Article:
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30th Sep 2022

EU rebuffs China on lifting arms embargo

  • China and the EU have had several trade disputes recently (Photo: European Commission)

There was no move to raise the EU's 17-year arms embargo on China at the bilateral summit over the weekend which also touched upon issues such as China's status as a market economy and the conflict in the Sudanese Darfur region.

In a statement after the summit held in Helsinki on Saturday (9 September), Chinese Premier Wen Jiabao urged the EU to lift the 17-year-old arms sales ban at an early date.

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"The Chinese side reiterated its view that lifting the arms embargo would be conducive to the sound development of EU-China relations," the statement said.

But while the EU said it "recognised the importance of the issue," there was no promise to end the ban in the near future.

However, EU leaders said they were willing to "carry forward work towards lifting the embargo."

The arms ban was put in place by the EU following the violent crackdown by China's communist regime against pro-democracy protestors on Beijing's Tiananmen square in 1989, which left more than 2,000 civilians dead, according to numbers from the Chinese Red Cross.

Human rights were also mentioned in the statement with the two sides underlining their "commitment to the protection and promotion of human rights and continued to place a high value on the EU-China human rights dialogue," which has been criticised by human rights organisations for being too vague.

No market economy status

The EU also declined to give China an "market economy status," highlighting the strained economic relations between the two major trading partners.

Market economy status plays a decisive role in anti-dumping cases - when there is suspicion that goods are being exported below their production price – with China under frequent investigation by Brussels for dumping goods on the EU market, such as shoes.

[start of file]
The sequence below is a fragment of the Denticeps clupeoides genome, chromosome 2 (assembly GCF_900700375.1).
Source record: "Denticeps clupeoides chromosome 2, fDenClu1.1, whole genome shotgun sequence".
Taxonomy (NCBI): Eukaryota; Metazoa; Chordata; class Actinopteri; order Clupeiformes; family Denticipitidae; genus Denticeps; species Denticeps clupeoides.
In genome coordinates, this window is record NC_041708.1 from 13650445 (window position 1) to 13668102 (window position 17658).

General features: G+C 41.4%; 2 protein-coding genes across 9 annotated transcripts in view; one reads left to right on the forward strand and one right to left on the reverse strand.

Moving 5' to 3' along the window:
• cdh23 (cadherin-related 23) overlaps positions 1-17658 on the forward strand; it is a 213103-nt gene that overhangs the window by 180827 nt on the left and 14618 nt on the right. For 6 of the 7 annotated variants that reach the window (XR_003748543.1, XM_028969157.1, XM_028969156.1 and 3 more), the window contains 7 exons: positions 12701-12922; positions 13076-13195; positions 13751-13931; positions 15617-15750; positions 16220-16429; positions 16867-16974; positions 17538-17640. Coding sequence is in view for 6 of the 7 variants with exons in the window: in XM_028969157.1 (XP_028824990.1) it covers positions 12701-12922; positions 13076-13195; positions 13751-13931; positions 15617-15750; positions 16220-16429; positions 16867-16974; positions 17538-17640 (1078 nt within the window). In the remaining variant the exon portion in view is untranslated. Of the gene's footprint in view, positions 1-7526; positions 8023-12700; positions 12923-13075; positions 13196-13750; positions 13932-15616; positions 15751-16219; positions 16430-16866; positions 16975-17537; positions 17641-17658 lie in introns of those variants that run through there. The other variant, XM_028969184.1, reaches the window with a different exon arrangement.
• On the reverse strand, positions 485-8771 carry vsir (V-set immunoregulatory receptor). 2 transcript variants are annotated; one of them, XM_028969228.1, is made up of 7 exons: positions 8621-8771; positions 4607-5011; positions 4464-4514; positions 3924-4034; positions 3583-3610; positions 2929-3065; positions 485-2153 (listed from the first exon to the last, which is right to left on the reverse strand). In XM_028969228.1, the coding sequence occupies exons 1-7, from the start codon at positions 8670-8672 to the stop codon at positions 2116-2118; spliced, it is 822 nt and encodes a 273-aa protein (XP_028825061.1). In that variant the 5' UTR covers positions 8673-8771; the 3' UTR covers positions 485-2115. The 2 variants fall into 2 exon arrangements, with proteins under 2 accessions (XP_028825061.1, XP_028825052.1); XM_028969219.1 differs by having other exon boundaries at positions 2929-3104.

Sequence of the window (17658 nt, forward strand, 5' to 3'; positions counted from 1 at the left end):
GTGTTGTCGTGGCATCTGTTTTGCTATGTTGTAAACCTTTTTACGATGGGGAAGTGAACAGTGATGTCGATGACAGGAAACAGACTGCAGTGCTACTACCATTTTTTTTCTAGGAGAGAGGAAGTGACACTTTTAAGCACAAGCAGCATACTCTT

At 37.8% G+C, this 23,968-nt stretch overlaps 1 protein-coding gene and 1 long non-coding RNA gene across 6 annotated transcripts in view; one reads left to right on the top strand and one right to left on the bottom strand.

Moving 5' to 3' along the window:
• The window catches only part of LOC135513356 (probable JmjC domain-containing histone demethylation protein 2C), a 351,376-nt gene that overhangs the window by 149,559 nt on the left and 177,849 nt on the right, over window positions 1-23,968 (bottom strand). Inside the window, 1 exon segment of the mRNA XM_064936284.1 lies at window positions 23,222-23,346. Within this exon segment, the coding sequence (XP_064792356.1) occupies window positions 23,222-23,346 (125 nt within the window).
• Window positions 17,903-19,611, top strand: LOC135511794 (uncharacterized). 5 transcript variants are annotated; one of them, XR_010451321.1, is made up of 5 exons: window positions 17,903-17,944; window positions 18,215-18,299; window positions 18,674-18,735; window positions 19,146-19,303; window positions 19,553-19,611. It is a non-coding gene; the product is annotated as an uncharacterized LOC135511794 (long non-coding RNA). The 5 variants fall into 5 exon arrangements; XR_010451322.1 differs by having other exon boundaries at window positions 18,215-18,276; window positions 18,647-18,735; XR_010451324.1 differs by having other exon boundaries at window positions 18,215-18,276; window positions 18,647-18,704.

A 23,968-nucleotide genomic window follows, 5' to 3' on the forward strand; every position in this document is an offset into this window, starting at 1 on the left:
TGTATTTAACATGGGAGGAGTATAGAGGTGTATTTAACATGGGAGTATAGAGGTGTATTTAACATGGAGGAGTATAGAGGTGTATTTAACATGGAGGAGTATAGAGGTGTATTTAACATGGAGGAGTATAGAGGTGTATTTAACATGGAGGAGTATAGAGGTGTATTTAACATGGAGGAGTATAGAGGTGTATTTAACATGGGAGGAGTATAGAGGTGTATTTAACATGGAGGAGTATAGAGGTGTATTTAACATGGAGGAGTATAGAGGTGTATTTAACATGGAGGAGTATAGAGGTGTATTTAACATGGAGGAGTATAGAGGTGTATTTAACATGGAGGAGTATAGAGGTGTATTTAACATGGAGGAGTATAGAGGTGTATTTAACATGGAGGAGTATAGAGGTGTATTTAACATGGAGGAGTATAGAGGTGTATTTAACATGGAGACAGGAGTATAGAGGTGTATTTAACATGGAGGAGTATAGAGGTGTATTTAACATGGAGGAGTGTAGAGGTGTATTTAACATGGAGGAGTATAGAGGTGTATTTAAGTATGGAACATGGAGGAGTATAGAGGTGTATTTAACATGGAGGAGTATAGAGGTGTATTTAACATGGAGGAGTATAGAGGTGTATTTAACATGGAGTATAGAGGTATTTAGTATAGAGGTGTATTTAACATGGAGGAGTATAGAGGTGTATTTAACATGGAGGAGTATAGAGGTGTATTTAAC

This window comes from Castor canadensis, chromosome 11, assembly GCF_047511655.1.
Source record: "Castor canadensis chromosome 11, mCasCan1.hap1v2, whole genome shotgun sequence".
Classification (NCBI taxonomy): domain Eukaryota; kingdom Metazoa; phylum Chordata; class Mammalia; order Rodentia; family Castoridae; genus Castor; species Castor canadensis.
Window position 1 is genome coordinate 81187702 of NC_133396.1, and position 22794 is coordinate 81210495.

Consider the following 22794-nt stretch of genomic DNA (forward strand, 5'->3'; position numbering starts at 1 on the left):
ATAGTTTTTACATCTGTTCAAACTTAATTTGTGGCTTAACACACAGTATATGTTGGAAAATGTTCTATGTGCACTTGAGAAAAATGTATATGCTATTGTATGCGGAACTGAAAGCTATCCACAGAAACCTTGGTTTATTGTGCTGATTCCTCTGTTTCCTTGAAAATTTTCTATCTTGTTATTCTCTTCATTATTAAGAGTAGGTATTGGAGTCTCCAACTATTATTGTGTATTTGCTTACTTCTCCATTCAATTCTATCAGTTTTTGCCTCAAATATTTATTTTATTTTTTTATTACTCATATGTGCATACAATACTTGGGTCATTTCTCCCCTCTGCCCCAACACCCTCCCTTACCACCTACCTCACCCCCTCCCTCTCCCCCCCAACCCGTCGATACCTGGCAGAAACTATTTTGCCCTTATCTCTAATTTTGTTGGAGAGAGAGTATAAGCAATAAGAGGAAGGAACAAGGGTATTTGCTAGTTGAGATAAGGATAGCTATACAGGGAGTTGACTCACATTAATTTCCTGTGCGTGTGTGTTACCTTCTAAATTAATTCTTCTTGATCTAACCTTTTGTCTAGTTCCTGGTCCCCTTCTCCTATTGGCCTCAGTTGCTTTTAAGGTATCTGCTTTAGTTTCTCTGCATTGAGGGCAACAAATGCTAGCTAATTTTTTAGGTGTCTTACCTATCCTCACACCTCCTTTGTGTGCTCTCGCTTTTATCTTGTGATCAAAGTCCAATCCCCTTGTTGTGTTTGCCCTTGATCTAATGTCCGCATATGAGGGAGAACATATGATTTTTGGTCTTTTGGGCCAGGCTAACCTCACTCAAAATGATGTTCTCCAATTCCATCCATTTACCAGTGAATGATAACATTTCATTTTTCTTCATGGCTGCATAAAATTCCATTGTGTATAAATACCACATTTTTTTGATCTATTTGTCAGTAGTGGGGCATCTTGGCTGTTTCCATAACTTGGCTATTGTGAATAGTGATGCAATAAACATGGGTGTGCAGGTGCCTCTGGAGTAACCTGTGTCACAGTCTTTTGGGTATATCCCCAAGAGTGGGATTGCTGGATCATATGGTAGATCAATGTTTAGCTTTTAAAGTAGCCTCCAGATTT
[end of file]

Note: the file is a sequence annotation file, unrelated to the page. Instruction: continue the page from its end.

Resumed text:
European Commission president Jose Manuel Barroso said specific technical criteria had to be met by China before a decision on market economy status could be made, such as the influence of the state, accounting rules, bankruptcy law and reform of the financial services sector.

"These are relevant to determining prices and costs in anti-dumping. Once these criteria are fulfilled, we won't wait a day," he said according to the Financial Times.

After EU enlargement in 2004, the bloc overtook Japan in becoming China's largest trading partner, with total trade up 29 percent in the first half of this year, while China is the EU's second largest trading partner after the US.

Mr Wen objected once again to the EU's policy of linking "economic and trade issues with the so-called human rights issues," reports the FT.

Darfur

The EU and China made only limited progress over the Sudanese region of Darfur, where the crisis has worsened recently after the Sudanese government told 7,000 African Union (AU) peacekeeping troops to leave the country because of the union's plans to hand over to a United Nations force at the end of this month.

China abstained in a UN Security Council vote authorising the transition to a UN force in Darfur, primarily because it buys oil from Sudan.

In the statement the two sides said "leaders expressed their serious concern about the deteriorating security and humanitarian situation in Darfur [and] emphasized that transition from an AU [African Union] to a UN led operation would be conducive to the peace in Darfur."

China asks EU to lift arms embargo

China has called on the European Union to lift its 17-year-old ban on arms sales to Beijing to improve the relations between the two. The call comes ahead of an EU-Asia meeting taking place in Helsinki this weekend.

EU denies China market economy status

The European Commission today (28 June) announced that it would not grant "market economy status" to China, citing deficiencies in four main areas.

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